The mg of Vitamin C in bottled and fresh squeezed juices at room temperature and with those chilled for two hours were tested. Control tests found the average number of drops of iodine needed to react with 25 mg of Vitamin C was 50. Iodine drops were added to each identical measured sample jar of 10 different bottled fruit juices along with a starch solution until a blue/black color indicated a reaction with the Vitamin C. The percentage decrease from room to chilled temperature was found by 100 minus the mg of chilled temperature which had been divided by the mg of Vitamin C at room temperature. 3 tests of 10 bottled juices were run in experiment 1 and 5 tests of 10 different types of fresh squeezed and bottled juices in experiment 2.
All of the bottled and fresh juices tested at room temperature and then chilled showed a drop in the mg concentration of Vitamin C. The mg concentration of Vitamin C in fresh squeezed juices was less than in bottled. The percentage decrease from room to chilled temperature remained basically the same results as those in bottled juices. Most of the juices dropped an acerage of 50-60% from room to chilled temperature.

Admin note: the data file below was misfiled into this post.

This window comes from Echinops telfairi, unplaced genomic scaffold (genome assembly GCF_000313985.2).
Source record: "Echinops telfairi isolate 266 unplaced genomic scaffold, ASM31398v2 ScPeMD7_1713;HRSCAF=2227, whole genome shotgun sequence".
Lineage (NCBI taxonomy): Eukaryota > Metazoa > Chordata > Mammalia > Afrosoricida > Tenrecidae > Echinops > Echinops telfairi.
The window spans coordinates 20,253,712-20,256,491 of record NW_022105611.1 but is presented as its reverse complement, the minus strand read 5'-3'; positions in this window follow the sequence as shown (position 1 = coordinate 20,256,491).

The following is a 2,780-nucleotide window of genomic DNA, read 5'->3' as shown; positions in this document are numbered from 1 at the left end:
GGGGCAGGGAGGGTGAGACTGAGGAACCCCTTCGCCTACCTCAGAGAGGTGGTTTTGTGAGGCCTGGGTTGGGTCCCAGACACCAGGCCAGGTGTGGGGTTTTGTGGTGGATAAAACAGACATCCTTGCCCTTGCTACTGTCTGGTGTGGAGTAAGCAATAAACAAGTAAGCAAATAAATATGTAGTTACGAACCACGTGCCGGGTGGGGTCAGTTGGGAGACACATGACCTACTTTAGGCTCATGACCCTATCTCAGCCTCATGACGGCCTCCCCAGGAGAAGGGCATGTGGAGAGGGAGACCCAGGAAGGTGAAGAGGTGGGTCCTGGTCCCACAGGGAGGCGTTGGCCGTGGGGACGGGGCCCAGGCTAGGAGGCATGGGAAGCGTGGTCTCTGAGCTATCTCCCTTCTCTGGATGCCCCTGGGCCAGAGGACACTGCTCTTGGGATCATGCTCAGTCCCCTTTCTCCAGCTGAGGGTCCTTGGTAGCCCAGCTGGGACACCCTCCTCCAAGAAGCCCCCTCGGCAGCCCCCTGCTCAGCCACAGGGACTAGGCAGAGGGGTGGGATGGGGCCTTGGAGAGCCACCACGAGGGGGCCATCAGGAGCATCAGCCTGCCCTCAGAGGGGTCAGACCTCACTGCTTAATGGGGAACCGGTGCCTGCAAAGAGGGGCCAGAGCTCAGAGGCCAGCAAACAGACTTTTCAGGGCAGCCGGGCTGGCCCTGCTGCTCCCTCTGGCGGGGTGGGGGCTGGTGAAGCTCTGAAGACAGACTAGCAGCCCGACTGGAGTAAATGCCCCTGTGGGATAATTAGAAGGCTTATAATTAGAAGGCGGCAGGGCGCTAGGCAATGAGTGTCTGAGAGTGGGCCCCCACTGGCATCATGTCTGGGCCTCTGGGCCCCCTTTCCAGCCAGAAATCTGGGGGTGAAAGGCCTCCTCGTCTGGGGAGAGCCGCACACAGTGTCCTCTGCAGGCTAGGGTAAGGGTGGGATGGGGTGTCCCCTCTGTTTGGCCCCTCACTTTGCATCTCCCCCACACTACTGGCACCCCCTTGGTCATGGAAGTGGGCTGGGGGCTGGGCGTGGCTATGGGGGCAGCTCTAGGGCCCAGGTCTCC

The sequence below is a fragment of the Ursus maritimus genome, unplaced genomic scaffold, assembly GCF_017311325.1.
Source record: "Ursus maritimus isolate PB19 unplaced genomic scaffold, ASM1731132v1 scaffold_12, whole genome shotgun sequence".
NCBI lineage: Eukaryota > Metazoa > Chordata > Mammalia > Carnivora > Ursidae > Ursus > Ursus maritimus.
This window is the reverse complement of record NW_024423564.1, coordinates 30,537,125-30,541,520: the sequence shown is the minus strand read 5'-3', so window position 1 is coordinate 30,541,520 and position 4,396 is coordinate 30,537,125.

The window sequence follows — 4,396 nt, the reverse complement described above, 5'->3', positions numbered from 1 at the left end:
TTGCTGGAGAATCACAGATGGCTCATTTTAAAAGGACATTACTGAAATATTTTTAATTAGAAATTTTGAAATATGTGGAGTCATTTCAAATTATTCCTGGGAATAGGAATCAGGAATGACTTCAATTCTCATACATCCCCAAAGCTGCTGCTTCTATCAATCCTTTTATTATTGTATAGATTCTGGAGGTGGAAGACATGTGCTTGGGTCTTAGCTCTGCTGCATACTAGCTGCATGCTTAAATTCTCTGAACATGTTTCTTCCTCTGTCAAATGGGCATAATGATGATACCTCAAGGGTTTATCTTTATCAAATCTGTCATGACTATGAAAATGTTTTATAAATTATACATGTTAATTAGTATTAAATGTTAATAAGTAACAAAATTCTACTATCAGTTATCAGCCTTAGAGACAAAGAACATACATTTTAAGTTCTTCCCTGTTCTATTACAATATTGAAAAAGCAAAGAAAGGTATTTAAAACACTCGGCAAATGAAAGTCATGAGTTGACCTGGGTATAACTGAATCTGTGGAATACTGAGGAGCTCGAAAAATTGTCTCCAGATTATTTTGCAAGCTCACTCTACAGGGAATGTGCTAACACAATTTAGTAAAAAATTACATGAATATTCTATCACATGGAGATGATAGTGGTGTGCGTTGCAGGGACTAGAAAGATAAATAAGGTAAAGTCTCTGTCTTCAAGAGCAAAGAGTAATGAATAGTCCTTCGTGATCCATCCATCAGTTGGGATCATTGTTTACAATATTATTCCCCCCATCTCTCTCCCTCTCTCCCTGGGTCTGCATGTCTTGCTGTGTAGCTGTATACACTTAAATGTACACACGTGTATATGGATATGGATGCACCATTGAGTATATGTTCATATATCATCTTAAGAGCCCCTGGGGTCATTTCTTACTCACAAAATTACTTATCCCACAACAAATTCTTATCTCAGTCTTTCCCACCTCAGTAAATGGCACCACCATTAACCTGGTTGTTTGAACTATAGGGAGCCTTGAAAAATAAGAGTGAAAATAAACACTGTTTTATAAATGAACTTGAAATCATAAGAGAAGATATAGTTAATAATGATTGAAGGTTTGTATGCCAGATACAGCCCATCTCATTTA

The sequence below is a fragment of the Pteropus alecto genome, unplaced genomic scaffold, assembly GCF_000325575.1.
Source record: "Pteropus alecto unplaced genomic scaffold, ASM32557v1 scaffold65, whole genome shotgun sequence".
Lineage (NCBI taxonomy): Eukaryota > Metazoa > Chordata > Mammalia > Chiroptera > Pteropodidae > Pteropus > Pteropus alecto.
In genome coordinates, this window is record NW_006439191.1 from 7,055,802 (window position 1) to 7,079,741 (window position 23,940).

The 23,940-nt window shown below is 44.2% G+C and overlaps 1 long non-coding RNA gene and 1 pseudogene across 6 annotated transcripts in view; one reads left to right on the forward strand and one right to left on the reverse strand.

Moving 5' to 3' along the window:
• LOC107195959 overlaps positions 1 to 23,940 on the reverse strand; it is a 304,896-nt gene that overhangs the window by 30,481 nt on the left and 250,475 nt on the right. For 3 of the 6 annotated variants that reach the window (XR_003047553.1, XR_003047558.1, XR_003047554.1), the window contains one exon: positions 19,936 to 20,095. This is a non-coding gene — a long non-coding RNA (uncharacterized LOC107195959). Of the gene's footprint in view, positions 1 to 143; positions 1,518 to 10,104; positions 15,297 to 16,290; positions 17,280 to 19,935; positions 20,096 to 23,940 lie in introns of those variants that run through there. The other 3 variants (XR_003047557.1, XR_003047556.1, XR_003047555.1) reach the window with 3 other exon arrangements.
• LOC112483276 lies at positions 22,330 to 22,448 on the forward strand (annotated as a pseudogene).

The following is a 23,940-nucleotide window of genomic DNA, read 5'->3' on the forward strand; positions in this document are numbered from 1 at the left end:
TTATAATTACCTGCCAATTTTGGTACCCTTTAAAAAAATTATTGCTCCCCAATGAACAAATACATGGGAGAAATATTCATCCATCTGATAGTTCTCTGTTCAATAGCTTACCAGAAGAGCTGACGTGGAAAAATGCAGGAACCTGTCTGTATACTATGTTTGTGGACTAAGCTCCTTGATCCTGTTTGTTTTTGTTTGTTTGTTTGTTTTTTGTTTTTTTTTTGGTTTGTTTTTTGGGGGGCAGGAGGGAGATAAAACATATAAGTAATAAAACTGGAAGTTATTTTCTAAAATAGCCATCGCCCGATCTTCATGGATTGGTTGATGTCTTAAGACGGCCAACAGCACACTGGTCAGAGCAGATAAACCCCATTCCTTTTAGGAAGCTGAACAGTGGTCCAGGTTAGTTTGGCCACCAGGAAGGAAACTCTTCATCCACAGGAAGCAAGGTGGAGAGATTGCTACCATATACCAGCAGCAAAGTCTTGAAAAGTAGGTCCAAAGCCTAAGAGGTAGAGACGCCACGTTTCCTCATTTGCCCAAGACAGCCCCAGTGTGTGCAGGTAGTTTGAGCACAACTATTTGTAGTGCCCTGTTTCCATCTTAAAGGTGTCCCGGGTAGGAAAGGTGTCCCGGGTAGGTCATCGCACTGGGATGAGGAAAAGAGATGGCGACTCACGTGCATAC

In both experiments, the hypothesis was correct because Vitamin C was affected after chilling fruit juices. People should drink their juices immediately upon opening for maximum Vitamin C benefit. It has been shown that bottled fruit juices have a higher concentration because Vitamin C is added. The percentage decrease in all samples was the same. This proves that temperature does affect juices and fresh squeezed juices dont give you more Vitamin C benefit.
This project is to see the affect chilling on the Vitamin C content in 10 various fruit juices.
Science Fair Project done By Hayley E. McDonald